Landing new opportunities is a big part of your job as an independent professional, and it is often one of the most challenging. Referrals are a top driver of opportunities, but it’s up to you to find the right people in your network, create strong relationships, and connect with them to find out what’s happening and how you can get involved.
In her webinar, How to Generate Breakthrough Opportunities by Leveraging Your Network, Chalyse Elsasser, a Senior Coach at Mindmaven, discussed how to identify and leverage the most valuable people in your network to generate more opportunities for your business.
In case you missed it, here are a few key takeaways from her talk about overcoming barriers to landing new work.
You know you need to reach out to people in order to discover opportunities that might be relevant to your business, but who exactly should you be getting in touch with? In order to determine where you should direct your efforts, start by asking yourself a few questions: where are most of your current referrals coming from? And, what type of opportunities do you really want to pursue? From there, think of the people in your network who have access to the type of work you’re interested in and who might be in a position to refer you.
Even if you are connected with hundreds of people on LinkedIn, you can only realistically manage a certain number of contacts. By narrowing down your network to people who can likely send you referrals for the type of work you want, you’ll be able to build stronger relationships with those who can make the biggest difference in your business.
As an independent professional, client work tends to take precedence—after all, shouldn’t the bulk of your effort be focused on your clients if they are the ones paying you for your expertise? It’s easy to make the mistake of automatically labeling client work as “urgent” or “important,” but take a moment to step back and think about these tasks. Is the work you’re prioritizing both urgent and important?
Prioritizing your most important tasks—those that are both urgent and important —requires a change of mindset: managing relationships is just as important as client work. In order to embody this mindset change, start by making it easy on yourself. Consider hiring a helping hand. A virtual or part-time assistant can take on those daily tasks, giving you time to focus on your highest priority items.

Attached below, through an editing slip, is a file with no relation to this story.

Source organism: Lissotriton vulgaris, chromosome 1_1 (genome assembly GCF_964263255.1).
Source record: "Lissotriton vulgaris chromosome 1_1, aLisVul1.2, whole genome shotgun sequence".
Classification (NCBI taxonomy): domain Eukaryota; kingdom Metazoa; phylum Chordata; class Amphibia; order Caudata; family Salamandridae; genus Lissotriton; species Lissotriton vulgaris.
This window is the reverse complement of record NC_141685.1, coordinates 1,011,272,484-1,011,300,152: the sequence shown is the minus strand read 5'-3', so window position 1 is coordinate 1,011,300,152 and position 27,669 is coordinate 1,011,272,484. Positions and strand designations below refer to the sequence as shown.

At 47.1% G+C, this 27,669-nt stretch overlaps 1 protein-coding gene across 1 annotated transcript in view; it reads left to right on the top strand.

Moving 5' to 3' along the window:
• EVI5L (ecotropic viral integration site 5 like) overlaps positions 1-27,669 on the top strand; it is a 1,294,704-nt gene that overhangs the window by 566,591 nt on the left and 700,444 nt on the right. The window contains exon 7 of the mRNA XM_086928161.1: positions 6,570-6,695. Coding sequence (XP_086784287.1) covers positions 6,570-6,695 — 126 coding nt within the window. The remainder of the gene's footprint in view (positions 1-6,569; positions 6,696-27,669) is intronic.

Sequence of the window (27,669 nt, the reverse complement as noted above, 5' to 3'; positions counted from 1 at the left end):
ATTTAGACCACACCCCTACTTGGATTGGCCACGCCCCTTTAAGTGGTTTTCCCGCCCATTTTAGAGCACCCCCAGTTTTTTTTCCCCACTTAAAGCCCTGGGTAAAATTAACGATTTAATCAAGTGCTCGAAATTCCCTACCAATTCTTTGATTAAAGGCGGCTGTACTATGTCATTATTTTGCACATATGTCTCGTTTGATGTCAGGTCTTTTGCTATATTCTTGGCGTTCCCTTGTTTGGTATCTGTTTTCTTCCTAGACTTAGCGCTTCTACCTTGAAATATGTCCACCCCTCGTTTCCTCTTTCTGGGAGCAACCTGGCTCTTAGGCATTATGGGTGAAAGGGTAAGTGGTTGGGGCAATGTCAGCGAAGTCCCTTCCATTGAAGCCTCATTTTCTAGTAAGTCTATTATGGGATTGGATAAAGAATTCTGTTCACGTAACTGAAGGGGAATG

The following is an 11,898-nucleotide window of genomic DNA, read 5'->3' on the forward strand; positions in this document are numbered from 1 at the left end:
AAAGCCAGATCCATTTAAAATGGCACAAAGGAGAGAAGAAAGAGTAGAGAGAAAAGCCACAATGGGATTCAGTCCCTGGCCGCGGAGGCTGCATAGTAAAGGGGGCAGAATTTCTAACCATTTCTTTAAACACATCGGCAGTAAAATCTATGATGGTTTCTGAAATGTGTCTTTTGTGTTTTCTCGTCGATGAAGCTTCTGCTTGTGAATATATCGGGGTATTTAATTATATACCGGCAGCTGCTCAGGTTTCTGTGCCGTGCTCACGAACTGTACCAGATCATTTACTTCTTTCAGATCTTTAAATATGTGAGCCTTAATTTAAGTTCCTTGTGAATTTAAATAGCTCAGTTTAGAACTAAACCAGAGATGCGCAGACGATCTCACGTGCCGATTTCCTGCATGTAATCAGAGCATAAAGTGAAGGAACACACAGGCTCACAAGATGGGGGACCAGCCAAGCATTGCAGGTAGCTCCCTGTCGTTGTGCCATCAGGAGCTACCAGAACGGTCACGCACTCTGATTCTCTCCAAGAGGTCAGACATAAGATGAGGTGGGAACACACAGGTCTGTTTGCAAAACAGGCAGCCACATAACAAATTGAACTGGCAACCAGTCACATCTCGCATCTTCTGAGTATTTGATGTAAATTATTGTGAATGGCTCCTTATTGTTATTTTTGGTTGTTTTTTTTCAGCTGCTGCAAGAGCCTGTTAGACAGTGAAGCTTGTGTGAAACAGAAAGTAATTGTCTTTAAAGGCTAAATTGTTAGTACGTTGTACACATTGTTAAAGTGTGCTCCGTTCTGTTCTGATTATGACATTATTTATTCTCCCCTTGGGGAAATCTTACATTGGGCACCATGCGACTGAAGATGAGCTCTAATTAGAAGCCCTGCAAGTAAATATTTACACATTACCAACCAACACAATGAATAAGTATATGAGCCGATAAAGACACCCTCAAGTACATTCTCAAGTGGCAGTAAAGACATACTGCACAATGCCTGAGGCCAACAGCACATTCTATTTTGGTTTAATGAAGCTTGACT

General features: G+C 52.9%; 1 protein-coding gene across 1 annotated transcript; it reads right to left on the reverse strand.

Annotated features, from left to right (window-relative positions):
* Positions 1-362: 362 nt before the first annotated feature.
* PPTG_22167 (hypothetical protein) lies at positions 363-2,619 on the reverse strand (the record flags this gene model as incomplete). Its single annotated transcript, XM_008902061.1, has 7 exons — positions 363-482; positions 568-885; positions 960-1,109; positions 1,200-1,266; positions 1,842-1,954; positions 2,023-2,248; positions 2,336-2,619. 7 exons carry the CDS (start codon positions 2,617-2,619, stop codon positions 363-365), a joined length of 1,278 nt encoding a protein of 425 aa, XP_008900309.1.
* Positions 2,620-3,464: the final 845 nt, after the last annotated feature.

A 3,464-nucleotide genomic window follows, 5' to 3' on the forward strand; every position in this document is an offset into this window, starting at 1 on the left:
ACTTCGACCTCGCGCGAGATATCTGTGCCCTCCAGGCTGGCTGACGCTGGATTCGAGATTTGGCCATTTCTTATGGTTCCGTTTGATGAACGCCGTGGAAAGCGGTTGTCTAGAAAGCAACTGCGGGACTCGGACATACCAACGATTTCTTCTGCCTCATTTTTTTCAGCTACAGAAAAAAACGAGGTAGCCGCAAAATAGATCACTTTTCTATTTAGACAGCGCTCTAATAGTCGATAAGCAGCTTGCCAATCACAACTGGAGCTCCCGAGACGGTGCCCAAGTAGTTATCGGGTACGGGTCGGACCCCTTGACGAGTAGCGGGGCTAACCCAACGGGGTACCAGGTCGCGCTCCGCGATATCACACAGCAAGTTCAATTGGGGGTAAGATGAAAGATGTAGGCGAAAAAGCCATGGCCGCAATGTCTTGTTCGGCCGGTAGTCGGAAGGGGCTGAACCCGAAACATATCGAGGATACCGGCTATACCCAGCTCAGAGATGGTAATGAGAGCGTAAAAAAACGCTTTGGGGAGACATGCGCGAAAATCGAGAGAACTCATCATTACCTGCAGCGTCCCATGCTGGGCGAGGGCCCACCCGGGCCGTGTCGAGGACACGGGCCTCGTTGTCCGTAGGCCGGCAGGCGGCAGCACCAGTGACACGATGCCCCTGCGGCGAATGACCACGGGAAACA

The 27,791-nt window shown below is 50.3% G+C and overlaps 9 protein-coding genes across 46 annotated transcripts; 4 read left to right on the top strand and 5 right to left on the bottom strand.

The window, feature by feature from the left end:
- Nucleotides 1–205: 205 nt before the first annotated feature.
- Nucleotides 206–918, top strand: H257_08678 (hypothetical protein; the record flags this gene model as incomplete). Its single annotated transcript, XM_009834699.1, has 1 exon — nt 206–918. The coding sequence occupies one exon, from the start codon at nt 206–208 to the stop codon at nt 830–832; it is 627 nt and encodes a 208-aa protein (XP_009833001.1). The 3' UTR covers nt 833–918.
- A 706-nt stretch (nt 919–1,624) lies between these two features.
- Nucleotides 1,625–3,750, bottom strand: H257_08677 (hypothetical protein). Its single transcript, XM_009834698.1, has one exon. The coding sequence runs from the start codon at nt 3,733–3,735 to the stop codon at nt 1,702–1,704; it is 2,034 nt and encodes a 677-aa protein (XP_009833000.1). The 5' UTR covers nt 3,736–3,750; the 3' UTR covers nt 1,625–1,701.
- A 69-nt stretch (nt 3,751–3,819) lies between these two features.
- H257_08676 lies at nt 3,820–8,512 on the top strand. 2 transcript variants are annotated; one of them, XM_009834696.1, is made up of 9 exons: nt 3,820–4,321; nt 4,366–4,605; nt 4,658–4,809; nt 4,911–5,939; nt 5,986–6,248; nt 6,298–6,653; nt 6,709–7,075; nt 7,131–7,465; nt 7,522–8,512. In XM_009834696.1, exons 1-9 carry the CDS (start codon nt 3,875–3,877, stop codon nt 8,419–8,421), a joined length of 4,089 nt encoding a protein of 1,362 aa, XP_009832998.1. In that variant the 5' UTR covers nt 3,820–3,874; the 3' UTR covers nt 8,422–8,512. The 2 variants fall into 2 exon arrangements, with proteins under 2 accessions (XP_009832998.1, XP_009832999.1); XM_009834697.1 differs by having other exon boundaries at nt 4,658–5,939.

Once you’ve identified the people you want to reach out to and have consciously made relationship building a priority in your daily work, the next question you’ll likely come across is: what do I say to these people?
Luckily, there are many simple, genuine ways you can approach people in your network. Center an email or LinkedIn message around the fact that it has been awhile since you last spoke and want to catch up, say thank you for something they assisted you with in the past, ask for their help, or simply send a compliment.
Remember, when it comes to landing new work, the right relationships can have a big impact on the growth of your business. By identifying the right contacts in your network, prioritizing daily tasks with relationship building in mind, and making an active effort to reach out and stay in touch with key contacts, you can begin to establish mutually beneficial, long-lasting relationships that lead new opportunities.
Managing your own business is both rewarding and challenging. Here are four times to consider partnering with other consultants to ease your workload.
A strong network sparks innovation, collaboration, and creativity. Follow these tips for building a lasting network in the right way.